Experimenting extensively with photography, film and video, Tracey Moffatt’s work is a prime example of the way contemporary artists range across media to explore ideas, themes and concepts. In 1983, after graduating with a Diploma of Visual Communication at Queensland College of Art, Moffatt moved to Sydney to work as an independent filmmaker.
Her early film Nice Coloured Girls (1987) is a narrative that tells two stories simultaneously – the images depicting the contemporary story of three Aboriginal women meeting a white man in a bar, getting him drunk and stealing his money, while on the soundtrack, a voiceover reads journal entries written by a white settler recalling Aboriginal women in colonial Sydney. This tension between layers of narrative has been the basis of much of the artist’s subsequent output, Moffatt often foregrounding the construction of a concept as a way to question the validity of stereotypical modes of representation.
During the 1980s Moffatt made frequent visits to New York for travel and group exhibitions, eventually basing herself in the city. She is arguably one of Australia's most acclaimed and well-known artists, with work represented in the Guggenheim and the Museum of Modern Art in New York, and the Tate Gallery in London.
Heaven (1997) was Moffatt’s first foray into video art proper after an extensive career in documentaries, shorts, feature films and music videos. Using a low-end domestic camcorder Heaven consisted of surreptitiously recorded shots of male surfers showering and changing at beach-side car parks. As the piece progresses, Moffatt’s camera moves closer to her subjects, changing what had begun as a piece of voyeurism into an interaction between the unseen director and her subjects.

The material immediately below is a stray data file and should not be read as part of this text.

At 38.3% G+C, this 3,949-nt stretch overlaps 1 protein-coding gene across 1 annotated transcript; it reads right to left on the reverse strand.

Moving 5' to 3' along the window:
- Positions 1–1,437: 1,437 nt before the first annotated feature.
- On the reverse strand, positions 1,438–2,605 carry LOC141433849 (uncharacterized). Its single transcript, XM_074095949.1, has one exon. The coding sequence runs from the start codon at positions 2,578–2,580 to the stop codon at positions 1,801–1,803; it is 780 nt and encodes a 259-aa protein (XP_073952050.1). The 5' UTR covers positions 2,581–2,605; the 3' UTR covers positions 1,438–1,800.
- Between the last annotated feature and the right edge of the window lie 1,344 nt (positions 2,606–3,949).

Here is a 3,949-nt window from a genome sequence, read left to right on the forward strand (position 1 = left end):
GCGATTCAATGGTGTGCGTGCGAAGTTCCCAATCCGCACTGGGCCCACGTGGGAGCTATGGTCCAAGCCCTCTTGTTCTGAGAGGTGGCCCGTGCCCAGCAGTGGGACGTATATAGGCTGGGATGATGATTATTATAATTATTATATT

The majority of Moffatt’s subsequent work in video has been in collaboration with Gary Hillberg and has eschewed further experiments in documentary for a series of hectic montages. The first work in the series Lip (1999) collated clips from dozens of feature films that featured black servants talking back to their bosses, or giving them “lip”, with a soundtrack of soul classics such as Chain of Fools. Artist (2001) and Love (2003) repeated the formula of dense montage and ironic musical accompaniment for, respectively, a look at the way artists had been represented in cinema, and a thematically grouped series of scenes tracing a love affair from first sight to ultimate destruction. Moffatt and Hillberg’s follow up Doomed (2007) is a dense collage of delirious scenes of destruction from films depicting the end of the world, car crashes, explosions and volcanic eruptions.
This suite of video works, collectively known as "Montages", represents a decade-long labor of love in which Moffattt and Hillberg have crafted “hymns to cinema” by mining Hollywood films in order to invent new narratives relevant to Moffattt’s themes. These works were included in an important retrospective of Moffatt’s films and videos at New York's MoMA in 2012, which offered a comprehensive look at her moving-image oeuvre.